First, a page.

Union: Atlanta police officers frustrated by low manpower problem

Atlanta Police Union officials say the city's already low manpower situation has worsened as more police officers turn in their badges.

Multiple sources inside the Atlanta Police Department and City Hall tell FOX 5 that police supervisors have had to deny days off to officers just during the workweek.

Atlanta cannot graduate police recruits quickly enough to stem the number of officers leaving -- another 15 exiting in December. 

"APD is slated for right at 2,000 men and women. I don't know the exact number, but what I do know is it's under 1,600," Atlanta Police Union Director Vince Champion said.

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The worsening manpower can have an impact obviously on the safety of the streets. But there is an additional issue that has arisen after a 2020 year of extraordinary events that included police sickouts, effectively protests arising out of disputes surround police confrontations.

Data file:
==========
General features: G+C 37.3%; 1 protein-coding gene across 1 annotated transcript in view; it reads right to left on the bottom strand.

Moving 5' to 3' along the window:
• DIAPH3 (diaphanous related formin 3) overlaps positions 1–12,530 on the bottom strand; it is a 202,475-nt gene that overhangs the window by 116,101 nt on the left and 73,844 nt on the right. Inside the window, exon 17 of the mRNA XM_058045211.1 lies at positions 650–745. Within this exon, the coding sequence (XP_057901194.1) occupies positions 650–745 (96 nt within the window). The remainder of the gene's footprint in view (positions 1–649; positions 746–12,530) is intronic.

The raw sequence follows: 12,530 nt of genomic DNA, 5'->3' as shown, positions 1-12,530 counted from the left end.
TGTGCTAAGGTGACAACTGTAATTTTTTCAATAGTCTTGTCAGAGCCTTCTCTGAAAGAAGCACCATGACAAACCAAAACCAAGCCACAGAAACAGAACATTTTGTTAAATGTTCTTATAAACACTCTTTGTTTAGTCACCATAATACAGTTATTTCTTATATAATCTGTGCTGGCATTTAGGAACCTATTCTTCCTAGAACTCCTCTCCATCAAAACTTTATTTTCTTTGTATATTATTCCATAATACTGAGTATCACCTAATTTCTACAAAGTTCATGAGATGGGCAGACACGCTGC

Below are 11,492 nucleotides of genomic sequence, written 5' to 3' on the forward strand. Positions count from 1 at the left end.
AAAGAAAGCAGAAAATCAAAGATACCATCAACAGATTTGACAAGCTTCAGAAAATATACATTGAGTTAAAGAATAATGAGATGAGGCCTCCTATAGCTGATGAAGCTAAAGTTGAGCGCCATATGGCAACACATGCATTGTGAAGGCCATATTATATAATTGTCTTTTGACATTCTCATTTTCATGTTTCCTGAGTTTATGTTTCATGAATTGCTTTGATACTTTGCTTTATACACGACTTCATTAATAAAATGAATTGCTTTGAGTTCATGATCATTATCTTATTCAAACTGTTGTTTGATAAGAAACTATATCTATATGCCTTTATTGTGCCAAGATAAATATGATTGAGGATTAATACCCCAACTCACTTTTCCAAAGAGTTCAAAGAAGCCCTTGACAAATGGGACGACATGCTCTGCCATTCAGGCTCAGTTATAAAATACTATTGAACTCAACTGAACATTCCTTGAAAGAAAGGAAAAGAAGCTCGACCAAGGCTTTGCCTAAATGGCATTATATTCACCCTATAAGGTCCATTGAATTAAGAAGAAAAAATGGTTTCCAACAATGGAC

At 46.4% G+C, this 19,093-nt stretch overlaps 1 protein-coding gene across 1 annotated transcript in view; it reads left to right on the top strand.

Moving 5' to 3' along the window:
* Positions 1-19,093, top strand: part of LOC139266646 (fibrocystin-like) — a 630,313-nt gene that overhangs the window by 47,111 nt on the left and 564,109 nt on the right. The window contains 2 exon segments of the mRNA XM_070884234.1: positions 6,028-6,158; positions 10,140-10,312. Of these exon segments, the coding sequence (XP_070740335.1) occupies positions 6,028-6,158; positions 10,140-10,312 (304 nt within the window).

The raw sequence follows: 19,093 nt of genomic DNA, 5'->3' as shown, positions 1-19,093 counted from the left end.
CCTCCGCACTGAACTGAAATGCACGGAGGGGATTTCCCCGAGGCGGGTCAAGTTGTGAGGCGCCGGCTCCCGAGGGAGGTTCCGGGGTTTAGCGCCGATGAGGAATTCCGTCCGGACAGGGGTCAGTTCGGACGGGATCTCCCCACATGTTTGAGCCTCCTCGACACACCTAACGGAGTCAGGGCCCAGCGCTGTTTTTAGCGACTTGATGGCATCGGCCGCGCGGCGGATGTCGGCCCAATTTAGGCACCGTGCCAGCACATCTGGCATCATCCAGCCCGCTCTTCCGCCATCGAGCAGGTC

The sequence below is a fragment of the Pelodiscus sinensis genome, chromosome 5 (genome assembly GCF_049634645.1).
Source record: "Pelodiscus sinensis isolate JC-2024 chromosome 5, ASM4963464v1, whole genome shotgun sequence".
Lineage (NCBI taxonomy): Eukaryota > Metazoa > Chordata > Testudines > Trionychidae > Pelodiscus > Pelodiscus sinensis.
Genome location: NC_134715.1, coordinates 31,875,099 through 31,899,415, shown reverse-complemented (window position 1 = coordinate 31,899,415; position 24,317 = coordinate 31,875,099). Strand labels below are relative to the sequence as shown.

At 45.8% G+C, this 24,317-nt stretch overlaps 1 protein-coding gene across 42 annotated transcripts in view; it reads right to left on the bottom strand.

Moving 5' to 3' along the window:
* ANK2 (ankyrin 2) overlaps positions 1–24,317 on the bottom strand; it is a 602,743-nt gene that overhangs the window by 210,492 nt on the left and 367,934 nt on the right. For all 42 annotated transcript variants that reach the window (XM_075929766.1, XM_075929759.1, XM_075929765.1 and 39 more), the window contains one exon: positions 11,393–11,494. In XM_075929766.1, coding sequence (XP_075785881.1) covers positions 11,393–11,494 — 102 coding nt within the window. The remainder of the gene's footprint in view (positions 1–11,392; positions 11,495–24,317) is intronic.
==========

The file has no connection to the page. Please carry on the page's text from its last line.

Now, during what city leaders would hope would be a return to normal, the overall manpower has gotten so low, the remaining officers are frustrated that when they ask for time off that they are due. 

"They can't take the time off, because if they take the time off they leave the city short on manpower," Champion said. "Are they up to the par they should be because of where they're at mentally and physically."

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Police officers are seen during a demonstration on May 31, 2020 in Atlanta, Georgia.

A member of the council public safety panel says overworked officers is not healthy for staff or good for residents. 

"I've heard that officers are going to doctors and getting doctor notes saying 'I'm stressed out and I have to take time off," Dustin Hillis said. "The first thing that comes to mind to me is the city's liability if those officers aren't getting the time off that they've earned, deserve, and need."

There's a City Council paper to give a retention bonus to officer to remain in the city. The union says that's a good idea, but the larger issue is that the officers need to feel like they're supported by City Hall with the decisions they make on the streets.

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